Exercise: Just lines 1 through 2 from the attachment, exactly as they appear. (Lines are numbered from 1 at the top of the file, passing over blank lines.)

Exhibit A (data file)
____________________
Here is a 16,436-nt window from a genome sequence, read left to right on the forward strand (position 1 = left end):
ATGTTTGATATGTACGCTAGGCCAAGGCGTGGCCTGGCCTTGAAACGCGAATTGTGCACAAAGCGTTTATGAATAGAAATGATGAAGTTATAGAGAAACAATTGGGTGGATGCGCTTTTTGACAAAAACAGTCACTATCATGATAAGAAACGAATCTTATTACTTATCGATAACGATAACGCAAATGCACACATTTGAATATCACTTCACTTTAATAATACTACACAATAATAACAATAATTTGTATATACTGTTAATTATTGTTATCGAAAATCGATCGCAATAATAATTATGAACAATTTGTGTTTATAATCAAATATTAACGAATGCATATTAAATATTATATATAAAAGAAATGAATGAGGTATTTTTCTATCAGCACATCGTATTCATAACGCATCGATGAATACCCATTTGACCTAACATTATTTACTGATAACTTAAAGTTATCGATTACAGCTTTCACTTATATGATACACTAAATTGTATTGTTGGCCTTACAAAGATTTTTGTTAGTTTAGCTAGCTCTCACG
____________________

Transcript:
Here is a 16,436-nt window from a genome sequence, read left to right on the forward strand (position 1 = left end):
ATGTTTGATATGTACGCTAGGCCAAGGCGTGGCCTGGCCTTGAAACGCGAATTGTGCACAAAGCGTTTATGAATAGAAATGATGAAGTTATAGAGAAACAATTGGGTGGATGCGCTTTTTGACAAAAACAGTCACTATCATGATAAGAAACGAATCTTATTACTTATCGATAACGATAACGCAAATGCACACATTTGAATATCACTTCACTTTAATAATACTACACAATAATAACAATAATTTGTATATACTGTTAATTATTGTTATCGAAAATCGATCGCAATAATAATTATGAACAATTTGTGTTTATAATCAAATATTAACGAATGCATATTAAATATTATATATAAAAGAAATGAATGAGGTATTTTTCTATCAGCACATCGTATTCATAACGCATCGATGAATACCCATTTGACCTAACATTATTTACTGATAACTTAAAGTTATCGATTACAGCTTTCACTTATATGATACACTAAATTGTATTGTTGGCCTTACAAAGATTTTTGTTAGTTTAGCTAGCTCTCACG